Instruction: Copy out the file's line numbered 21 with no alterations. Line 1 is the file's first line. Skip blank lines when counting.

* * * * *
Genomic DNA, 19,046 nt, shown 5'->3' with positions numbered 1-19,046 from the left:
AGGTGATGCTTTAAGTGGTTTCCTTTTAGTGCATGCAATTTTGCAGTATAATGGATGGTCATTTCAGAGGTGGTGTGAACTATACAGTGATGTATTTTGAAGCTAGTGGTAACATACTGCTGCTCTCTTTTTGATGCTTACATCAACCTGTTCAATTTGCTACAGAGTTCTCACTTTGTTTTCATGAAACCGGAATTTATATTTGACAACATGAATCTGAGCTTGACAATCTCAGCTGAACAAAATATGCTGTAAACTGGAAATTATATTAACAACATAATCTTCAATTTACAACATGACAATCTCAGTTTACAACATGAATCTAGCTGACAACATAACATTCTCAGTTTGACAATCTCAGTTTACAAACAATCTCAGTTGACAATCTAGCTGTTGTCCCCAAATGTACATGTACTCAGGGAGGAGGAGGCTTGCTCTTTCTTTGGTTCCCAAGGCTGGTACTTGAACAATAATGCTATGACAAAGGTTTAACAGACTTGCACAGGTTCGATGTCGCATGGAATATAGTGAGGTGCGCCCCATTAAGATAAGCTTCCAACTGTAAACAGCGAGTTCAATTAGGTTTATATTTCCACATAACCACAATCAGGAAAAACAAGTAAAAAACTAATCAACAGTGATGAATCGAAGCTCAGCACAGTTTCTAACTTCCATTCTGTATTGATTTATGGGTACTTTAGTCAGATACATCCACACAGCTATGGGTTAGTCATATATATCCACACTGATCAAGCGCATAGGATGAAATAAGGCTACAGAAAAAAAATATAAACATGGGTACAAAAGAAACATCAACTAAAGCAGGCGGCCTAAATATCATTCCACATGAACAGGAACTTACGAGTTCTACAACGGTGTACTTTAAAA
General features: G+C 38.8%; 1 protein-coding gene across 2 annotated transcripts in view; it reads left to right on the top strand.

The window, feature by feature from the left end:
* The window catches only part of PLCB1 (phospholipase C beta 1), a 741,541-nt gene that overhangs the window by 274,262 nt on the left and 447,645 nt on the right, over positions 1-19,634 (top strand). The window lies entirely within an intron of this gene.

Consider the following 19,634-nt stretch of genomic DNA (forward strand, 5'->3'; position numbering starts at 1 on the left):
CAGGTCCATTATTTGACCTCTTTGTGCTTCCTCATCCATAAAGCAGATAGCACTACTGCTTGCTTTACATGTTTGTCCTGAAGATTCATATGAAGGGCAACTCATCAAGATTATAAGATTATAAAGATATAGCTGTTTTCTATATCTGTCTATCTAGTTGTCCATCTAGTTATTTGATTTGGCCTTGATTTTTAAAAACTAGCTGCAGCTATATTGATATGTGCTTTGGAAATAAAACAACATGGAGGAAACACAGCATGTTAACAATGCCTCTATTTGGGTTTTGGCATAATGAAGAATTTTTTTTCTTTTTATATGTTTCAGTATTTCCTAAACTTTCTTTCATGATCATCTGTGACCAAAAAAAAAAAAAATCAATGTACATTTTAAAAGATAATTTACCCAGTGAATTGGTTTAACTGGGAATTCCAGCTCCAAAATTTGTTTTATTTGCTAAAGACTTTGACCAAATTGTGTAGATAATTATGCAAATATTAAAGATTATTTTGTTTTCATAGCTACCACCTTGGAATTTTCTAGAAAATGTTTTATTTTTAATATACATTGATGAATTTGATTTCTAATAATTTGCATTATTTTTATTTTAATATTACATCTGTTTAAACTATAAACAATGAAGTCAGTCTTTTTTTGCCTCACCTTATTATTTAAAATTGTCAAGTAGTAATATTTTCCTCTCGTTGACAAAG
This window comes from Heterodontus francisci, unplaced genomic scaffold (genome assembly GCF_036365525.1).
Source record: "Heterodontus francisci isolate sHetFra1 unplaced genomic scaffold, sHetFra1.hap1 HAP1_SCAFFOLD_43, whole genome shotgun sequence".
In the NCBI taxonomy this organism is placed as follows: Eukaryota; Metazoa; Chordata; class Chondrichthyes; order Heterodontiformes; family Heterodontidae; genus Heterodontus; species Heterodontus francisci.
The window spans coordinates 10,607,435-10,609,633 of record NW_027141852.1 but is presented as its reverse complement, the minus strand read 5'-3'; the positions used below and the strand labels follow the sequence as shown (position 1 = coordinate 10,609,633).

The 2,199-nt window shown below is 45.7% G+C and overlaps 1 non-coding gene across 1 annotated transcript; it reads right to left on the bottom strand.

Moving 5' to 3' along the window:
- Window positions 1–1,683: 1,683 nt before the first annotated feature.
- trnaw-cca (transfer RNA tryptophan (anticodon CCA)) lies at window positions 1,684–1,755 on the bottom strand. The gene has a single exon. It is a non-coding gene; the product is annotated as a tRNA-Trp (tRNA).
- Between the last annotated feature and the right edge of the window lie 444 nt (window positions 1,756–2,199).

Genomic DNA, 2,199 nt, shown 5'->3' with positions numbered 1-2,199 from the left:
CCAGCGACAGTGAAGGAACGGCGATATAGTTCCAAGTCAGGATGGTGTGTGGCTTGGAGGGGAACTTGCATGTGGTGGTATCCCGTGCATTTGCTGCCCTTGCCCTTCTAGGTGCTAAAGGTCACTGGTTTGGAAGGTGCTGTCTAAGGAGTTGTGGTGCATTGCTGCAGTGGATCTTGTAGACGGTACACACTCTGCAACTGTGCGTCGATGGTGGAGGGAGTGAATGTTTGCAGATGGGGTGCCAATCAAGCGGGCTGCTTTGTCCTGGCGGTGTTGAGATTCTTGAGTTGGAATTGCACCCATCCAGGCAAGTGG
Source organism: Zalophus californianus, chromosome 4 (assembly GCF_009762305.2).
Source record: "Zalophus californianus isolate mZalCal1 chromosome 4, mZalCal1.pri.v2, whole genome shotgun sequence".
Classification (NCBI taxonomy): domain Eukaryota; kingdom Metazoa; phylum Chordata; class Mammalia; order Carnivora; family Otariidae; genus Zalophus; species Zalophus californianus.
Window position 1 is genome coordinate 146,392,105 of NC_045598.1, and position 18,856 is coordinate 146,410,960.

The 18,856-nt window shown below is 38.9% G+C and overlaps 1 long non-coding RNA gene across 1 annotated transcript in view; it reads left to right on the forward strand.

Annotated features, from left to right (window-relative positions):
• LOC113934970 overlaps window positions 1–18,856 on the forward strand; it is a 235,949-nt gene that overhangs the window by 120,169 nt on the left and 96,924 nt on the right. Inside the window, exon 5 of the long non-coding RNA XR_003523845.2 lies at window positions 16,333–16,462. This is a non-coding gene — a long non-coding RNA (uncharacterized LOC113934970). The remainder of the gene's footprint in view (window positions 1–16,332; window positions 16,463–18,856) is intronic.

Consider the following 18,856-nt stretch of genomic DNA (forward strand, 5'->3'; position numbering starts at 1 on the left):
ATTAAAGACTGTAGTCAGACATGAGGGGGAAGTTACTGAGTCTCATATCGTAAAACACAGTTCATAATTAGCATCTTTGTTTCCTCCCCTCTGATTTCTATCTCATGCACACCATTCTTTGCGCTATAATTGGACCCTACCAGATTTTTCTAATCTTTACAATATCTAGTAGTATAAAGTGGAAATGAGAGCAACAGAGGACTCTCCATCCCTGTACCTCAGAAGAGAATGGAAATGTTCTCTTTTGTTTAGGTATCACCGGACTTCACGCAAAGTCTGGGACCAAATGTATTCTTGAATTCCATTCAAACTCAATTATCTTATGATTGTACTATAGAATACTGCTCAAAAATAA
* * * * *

Classification (NCBI taxonomy): domain Eukaryota; kingdom Metazoa; phylum Chordata; class Mammalia; order Carnivora; family Otariidae; genus Zalophus; species Zalophus californianus.